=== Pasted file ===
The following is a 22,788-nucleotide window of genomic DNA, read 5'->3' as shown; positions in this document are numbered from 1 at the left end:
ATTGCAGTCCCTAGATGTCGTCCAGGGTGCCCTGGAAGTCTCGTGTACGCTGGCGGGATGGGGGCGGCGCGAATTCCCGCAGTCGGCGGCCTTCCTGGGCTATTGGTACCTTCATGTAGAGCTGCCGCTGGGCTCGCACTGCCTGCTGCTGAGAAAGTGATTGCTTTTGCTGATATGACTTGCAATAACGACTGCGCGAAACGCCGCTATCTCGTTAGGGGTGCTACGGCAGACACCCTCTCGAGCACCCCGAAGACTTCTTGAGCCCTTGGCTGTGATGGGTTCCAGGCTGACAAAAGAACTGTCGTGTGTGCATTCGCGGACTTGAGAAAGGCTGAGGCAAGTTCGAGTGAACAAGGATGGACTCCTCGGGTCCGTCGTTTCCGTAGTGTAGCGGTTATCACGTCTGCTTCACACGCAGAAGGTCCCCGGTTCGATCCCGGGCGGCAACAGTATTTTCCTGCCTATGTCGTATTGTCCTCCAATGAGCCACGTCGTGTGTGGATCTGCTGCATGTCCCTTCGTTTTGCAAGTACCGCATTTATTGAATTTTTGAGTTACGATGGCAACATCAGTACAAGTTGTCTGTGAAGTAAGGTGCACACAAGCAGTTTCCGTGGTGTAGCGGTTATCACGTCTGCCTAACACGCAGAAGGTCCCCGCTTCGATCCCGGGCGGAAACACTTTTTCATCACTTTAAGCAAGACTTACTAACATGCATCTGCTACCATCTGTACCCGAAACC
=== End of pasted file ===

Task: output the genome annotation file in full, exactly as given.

The following is a 22,788-nucleotide window of genomic DNA, read 5'->3' as shown; positions in this document are numbered from 1 at the left end:
ATTGCAGTCCCTAGATGTCGTCCAGGGTGCCCTGGAAGTCTCGTGTACGCTGGCGGGATGGGGGCGGCGCGAATTCCCGCAGTCGGCGGCCTTCCTGGGCTATTGGTACCTTCATGTAGAGCTGCCGCTGGGCTCGCACTGCCTGCTGCTGAGAAAGTGATTGCTTTTGCTGATATGACTTGCAATAACGACTGCGCGAAACGCCGCTATCTCGTTAGGGGTGCTACGGCAGACACCCTCTCGAGCACCCCGAAGACTTCTTGAGCCCTTGGCTGTGATGGGTTCCAGGCTGACAAAAGAACTGTCGTGTGTGCATTCGCGGACTTGAGAAAGGCTGAGGCAAGTTCGAGTGAACAAGGATGGACTCCTCGGGTCCGTCGTTTCCGTAGTGTAGCGGTTATCACGTCTGCTTCACACGCAGAAGGTCCCCGGTTCGATCCCGGGCGGCAACAGTATTTTCCTGCCTATGTCGTATTGTCCTCCAATGAGCCACGTCGTGTGTGGATCTGCTGCATGTCCCTTCGTTTTGCAAGTACCGCATTTATTGAATTTTTGAGTTACGATGGCAACATCAGTACAAGTTGTCTGTGAAGTAAGGTGCACACAAGCAGTTTCCGTGGTGTAGCGGTTATCACGTCTGCCTAACACGCAGAAGGTCCCCGCTTCGATCCCGGGCGGAAACACTTTTTCATCACTTTAAGCAAGACTTACTAACATGCATCTGCTACCATCTGTACCCGAAACC